Recent progress in the synthetic construction of micro-compartmentalized colloidal objects comprising integrated biomimetic functions is paving the way towards rudimentary forms of artificial cell-like entities (protocells) for modelling complex biological systems, exploring the origin of life, and advancing future proto-living technologies. Although several new types of protocells are currently available, the design of synthetic protocell communities and investigation of their collective properties has received little attention. In this talk, I review some recent experiments undertaken in my laboratory that demonstrate simple forms of higher-order dynamic behaviour in synthetic protocells. I will discuss several new areas of investigation: (i) enzyme-powered motility and collective migration in buoyant organoclay/DNA protocells, (ii) artificial predatory and phagocytosis behaviour in mixed populations of synthetic protocells, (iii) chemical coupling and communication in ordered protocell communities, and the chemical construction of beating prototissues. I will use these new model systems to discuss pathways towards the advent of proto-living materials.
 Qiao Y, Li M, Booth R and Mann S. Predatory behaviour in synthetic protocell communities. Nature Chemistry 9,110-119 (2017).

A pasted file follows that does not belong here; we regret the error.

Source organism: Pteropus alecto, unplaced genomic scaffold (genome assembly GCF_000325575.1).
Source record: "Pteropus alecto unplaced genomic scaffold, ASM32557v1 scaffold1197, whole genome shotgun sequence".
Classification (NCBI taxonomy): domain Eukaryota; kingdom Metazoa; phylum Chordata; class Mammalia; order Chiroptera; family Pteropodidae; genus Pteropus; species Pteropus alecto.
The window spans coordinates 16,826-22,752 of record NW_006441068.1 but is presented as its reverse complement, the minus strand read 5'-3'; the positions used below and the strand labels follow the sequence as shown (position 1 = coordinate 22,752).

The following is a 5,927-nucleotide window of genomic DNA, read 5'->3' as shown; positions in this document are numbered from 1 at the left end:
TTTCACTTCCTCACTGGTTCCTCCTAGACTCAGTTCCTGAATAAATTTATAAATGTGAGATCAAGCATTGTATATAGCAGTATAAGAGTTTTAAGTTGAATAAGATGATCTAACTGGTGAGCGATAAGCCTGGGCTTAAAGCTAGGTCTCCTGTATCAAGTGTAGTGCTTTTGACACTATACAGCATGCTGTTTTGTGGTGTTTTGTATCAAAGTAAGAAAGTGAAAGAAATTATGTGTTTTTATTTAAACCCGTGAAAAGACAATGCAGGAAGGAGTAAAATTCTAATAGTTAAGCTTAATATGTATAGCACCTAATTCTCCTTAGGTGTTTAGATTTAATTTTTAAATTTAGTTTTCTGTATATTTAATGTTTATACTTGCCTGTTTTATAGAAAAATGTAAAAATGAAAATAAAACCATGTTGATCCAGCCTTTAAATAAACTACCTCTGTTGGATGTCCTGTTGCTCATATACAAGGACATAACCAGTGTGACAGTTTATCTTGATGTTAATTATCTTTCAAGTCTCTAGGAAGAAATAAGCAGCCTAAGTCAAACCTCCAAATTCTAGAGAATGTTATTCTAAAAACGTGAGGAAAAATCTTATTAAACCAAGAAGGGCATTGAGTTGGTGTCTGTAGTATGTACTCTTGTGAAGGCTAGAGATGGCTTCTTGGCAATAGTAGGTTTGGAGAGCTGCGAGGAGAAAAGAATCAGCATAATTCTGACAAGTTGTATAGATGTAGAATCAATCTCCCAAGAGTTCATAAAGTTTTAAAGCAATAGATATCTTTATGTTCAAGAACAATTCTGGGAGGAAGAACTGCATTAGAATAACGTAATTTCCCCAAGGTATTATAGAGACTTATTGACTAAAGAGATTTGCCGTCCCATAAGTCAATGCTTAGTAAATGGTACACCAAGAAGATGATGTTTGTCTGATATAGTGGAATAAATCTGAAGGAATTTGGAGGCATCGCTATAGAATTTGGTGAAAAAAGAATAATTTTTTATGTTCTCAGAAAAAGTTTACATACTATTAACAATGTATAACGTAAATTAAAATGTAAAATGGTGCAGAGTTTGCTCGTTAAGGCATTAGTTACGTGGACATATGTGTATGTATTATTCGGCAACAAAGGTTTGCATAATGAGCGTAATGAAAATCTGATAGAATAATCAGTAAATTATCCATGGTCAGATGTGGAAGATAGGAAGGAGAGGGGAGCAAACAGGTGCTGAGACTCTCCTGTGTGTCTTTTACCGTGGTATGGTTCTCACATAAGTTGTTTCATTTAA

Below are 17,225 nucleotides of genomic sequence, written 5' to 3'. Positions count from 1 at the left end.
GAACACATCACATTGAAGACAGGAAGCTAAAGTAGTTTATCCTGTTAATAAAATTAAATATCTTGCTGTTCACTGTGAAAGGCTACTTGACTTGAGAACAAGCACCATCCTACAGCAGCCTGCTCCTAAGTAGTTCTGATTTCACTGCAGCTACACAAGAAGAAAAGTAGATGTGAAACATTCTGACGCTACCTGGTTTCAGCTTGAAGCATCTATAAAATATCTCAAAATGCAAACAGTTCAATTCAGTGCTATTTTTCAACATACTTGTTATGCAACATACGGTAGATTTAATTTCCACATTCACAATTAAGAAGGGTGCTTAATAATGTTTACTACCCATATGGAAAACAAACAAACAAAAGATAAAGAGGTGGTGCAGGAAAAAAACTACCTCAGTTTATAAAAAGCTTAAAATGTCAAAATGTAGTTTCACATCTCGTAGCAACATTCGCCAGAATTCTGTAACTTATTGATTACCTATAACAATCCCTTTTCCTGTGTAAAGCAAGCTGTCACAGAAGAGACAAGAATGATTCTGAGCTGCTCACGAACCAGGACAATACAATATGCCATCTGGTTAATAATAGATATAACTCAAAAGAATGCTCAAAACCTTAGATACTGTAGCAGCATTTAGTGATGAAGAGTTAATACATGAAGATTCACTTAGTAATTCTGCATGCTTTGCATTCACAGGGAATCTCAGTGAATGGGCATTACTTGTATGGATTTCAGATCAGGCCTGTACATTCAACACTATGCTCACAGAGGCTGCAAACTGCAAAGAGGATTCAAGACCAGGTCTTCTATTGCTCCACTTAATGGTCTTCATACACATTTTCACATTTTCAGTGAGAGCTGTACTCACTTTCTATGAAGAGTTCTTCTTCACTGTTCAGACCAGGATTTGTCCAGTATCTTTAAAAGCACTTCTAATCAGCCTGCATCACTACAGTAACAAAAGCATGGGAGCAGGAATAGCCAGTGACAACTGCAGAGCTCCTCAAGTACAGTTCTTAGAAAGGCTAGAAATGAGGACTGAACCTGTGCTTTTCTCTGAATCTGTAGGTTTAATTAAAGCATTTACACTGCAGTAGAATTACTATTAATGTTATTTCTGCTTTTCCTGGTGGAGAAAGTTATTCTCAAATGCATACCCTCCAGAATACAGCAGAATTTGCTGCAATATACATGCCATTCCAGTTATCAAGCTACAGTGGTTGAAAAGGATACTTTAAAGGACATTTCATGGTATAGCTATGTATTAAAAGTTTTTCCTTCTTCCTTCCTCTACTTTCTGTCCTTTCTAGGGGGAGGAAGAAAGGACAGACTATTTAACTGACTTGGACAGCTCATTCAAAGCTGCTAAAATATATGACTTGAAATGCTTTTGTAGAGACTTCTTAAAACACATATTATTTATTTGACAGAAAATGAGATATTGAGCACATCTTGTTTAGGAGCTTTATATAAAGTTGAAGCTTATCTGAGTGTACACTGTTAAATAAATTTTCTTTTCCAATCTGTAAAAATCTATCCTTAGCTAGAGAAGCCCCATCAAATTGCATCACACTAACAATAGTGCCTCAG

Rodríguez-Arco L, Li M and Mann S. Artificial phagocytosis in synthetic protocell communities of compartmentalized colloidal objects. Nature Materials, 16, 857-863 (2017).
 Tian L, et.al., Spontaneous assembly of chemically encoded two-dimensional coacervate droplet arrays by acoustic wave patterning. Nature Commun. 7, 13068, (2016).
Bio: Stephen Mann is Professor of Chemistry at the University of Bristol UK and distinguished for contributions to biomineralization, bioinspired materials chemistry and protocell research. Prof Mann was elected Fellow of the Royal Society UK (2003), awarded the RSC de Gennes Prize (2011), SCF French-British Prize (2011), Royal Society Davy Medal (2016) and RSC Nyholm Medal (2018). He was visiting professor at the College de France (2009) and Harvard University (2011). He has published over 500 scientific papers with a h index > 115.